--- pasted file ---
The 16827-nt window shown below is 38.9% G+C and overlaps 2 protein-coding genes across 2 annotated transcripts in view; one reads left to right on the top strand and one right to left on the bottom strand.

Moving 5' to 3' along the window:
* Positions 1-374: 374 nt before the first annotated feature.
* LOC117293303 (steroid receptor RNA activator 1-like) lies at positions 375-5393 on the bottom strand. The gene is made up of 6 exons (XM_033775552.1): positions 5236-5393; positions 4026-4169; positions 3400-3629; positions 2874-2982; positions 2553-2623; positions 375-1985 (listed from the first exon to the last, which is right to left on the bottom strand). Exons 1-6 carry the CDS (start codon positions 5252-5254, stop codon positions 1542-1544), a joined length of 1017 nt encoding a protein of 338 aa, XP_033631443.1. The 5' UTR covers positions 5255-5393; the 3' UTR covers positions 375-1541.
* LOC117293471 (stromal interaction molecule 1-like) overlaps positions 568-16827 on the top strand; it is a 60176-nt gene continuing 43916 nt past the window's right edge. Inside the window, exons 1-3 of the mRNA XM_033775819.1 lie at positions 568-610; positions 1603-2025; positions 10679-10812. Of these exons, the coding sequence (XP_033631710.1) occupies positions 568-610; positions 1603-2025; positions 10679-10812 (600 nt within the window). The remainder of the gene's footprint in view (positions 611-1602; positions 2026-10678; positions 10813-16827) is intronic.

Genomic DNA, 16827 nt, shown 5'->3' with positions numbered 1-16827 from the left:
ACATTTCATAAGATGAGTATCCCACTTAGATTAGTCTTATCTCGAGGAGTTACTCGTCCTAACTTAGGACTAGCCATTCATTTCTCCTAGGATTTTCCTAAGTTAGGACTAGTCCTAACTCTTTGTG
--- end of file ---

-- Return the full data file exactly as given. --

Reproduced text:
The 16827-nt window shown below is 38.9% G+C and overlaps 2 protein-coding genes across 2 annotated transcripts in view; one reads left to right on the top strand and one right to left on the bottom strand.

Moving 5' to 3' along the window:
* Positions 1-374: 374 nt before the first annotated feature.
* LOC117293303 (steroid receptor RNA activator 1-like) lies at positions 375-5393 on the bottom strand. The gene is made up of 6 exons (XM_033775552.1): positions 5236-5393; positions 4026-4169; positions 3400-3629; positions 2874-2982; positions 2553-2623; positions 375-1985 (listed from the first exon to the last, which is right to left on the bottom strand). Exons 1-6 carry the CDS (start codon positions 5252-5254, stop codon positions 1542-1544), a joined length of 1017 nt encoding a protein of 338 aa, XP_033631443.1. The 5' UTR covers positions 5255-5393; the 3' UTR covers positions 375-1541.
* LOC117293471 (stromal interaction molecule 1-like) overlaps positions 568-16827 on the top strand; it is a 60176-nt gene continuing 43916 nt past the window's right edge. Inside the window, exons 1-3 of the mRNA XM_033775819.1 lie at positions 568-610; positions 1603-2025; positions 10679-10812. Of these exons, the coding sequence (XP_033631710.1) occupies positions 568-610; positions 1603-2025; positions 10679-10812 (600 nt within the window). The remainder of the gene's footprint in view (positions 611-1602; positions 2026-10678; positions 10813-16827) is intronic.

Genomic DNA, 16827 nt, shown 5'->3' with positions numbered 1-16827 from the left:
ACATTTCATAAGATGAGTATCCCACTTAGATTAGTCTTATCTCGAGGAGTTACTCGTCCTAACTTAGGACTAGCCATTCATTTCTCCTAGGATTTTCCTAAGTTAGGACTAGTCCTAACTCTTTGTG